Although A/B testing is powerful in supporting data-driven decision making, there are drawbacks that researchers should be aware of when choosing it as a research methodology:

The Hawthorne effect. The Hawthorne effect describes how individuals alter their behavior or performance when they are aware of being observed [5]. While major tech companies automate their tests and users participate unconsciously, other companies often use online user testing platforms (e.g., UserTesting). Users participating in A/B testing through these platforms receive incentives and are often aware that their actions, though anonymous, are observed. This awareness might lead users to act favorably or even unconsciously modify their behavior.

Relatively narrow and short-term focus. The majority of online A/B testing conducted by technology companies maintains a clear goal and hypothesis. Tests are divided into atomic experiments, measuring simple user actions (e.g., the percentage proceeding to the payment page [4]). However, these tests might fail to capture whether users who didn't proceed to payment hold a positive impression of the brand and its products. Automated A/B testing requires fully functional designs, which aren't always feasible for various design phases. During the explorative design phase, inviting users to interact with low-fidelity prototypes can yield rich qualitative insights into the "why" behind their actions. A/B testing excels at testing focused sets of ideas, but isn't ideal for the exploratory design phase where concrete ideas or features haven't been defined yet.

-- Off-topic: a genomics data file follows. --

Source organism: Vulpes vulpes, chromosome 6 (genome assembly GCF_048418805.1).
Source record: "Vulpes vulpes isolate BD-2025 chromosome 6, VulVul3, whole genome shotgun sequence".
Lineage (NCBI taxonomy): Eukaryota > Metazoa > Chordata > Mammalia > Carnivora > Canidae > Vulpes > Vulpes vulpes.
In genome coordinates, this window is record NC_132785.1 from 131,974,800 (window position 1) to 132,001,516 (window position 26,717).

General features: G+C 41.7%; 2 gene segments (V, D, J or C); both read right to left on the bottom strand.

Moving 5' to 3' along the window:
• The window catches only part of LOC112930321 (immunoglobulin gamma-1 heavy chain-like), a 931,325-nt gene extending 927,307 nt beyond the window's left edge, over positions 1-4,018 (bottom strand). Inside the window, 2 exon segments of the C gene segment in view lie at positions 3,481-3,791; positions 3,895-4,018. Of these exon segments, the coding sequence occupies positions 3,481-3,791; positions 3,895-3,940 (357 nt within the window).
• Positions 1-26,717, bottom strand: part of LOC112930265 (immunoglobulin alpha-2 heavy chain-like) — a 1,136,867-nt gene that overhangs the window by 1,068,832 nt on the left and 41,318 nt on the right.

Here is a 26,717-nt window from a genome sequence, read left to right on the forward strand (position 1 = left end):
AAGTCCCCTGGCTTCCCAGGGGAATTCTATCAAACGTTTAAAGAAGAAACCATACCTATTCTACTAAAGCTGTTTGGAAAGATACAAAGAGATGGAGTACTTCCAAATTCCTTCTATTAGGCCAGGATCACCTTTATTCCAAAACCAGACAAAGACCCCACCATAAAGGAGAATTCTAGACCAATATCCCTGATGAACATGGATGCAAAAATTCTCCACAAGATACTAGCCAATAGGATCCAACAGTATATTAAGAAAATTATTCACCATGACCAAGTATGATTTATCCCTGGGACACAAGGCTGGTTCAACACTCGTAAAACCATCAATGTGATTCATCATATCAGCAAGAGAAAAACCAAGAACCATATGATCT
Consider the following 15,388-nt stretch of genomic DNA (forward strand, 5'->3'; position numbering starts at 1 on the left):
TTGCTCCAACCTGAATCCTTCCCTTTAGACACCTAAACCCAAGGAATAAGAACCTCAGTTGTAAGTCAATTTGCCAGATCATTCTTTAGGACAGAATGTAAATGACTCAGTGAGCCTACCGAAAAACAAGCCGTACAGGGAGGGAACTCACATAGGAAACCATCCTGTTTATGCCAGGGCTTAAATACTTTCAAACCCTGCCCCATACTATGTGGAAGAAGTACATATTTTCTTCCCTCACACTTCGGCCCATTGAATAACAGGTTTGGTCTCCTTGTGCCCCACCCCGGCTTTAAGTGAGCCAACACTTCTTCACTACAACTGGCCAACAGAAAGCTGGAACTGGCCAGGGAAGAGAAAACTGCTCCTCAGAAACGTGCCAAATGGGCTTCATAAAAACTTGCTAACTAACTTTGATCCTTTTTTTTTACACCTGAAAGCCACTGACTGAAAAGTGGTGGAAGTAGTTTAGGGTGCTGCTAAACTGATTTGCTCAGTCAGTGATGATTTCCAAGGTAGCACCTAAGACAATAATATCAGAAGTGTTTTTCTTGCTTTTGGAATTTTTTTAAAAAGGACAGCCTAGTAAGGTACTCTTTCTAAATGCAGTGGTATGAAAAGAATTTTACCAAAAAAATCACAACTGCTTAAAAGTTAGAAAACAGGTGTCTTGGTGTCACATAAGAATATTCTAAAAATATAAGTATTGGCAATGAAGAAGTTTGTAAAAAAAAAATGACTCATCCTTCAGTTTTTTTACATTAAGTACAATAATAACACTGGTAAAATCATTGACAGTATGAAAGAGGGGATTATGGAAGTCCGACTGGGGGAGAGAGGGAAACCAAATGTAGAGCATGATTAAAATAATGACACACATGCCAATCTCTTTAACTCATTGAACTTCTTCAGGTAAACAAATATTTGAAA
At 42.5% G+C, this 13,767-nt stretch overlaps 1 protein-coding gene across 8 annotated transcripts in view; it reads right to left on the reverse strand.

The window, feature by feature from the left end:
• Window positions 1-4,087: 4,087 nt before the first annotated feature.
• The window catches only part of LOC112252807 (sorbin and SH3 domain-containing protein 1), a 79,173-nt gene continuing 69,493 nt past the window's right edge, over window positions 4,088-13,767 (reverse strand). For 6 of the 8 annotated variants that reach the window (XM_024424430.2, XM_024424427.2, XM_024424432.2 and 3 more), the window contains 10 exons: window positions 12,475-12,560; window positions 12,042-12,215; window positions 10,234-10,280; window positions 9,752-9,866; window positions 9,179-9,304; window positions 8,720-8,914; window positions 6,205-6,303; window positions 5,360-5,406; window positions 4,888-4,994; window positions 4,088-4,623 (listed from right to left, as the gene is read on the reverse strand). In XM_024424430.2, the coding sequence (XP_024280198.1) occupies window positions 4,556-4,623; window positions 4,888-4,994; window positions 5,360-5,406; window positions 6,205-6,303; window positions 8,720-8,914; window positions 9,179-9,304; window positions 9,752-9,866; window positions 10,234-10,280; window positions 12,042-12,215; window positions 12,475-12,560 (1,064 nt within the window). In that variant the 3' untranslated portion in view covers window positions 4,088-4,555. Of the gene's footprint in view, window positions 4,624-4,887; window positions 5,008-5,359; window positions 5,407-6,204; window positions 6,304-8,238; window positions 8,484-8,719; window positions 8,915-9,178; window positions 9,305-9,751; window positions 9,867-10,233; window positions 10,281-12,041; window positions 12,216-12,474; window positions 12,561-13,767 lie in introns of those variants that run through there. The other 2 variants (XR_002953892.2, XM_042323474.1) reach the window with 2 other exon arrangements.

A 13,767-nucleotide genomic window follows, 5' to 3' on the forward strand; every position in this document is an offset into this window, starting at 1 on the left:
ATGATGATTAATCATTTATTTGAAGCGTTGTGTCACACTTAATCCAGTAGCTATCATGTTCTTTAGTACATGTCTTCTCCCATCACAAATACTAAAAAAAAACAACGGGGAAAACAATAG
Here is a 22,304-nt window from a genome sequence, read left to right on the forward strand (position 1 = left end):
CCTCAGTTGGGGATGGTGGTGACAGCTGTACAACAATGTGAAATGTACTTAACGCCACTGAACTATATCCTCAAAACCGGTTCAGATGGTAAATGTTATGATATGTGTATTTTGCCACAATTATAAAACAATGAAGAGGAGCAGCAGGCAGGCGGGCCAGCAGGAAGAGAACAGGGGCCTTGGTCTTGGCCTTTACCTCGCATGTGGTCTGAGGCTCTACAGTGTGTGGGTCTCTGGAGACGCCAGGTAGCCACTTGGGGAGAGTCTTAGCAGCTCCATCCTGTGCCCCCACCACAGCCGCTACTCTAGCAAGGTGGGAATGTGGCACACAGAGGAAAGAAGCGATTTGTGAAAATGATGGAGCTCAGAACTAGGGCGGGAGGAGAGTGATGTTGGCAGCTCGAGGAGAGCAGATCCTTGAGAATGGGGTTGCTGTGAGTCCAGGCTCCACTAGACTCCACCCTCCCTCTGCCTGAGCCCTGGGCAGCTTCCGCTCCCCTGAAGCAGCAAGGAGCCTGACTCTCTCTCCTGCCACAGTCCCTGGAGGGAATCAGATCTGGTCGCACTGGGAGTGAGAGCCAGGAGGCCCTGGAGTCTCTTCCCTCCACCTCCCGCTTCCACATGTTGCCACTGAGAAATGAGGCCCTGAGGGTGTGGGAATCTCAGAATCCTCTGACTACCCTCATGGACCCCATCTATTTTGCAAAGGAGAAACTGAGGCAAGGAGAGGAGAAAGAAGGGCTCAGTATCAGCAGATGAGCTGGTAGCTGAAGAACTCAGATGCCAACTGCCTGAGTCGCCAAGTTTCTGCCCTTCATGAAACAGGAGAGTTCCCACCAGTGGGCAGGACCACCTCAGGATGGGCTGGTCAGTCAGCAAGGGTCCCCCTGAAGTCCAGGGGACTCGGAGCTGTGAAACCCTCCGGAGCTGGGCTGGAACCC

back to top  A Thought on AI's Potential in A/B Testing

As mentioned earlier, leading tech companies streamline their A/B testing processes by automating repetitive tasks through scripting. It's important to note, however, that this automation differs from the AI technologies extensively discussed today. One key distinction between automation and AI lies in their machine-learning capabilities. Automation is rule based, following predefined instructions, while AI is trained on data, capable of learning from patterns, making predictions, and even upgrading the testing scripts [6].

The data collected from these ongoing tests empowers companies to make data-driven decisions.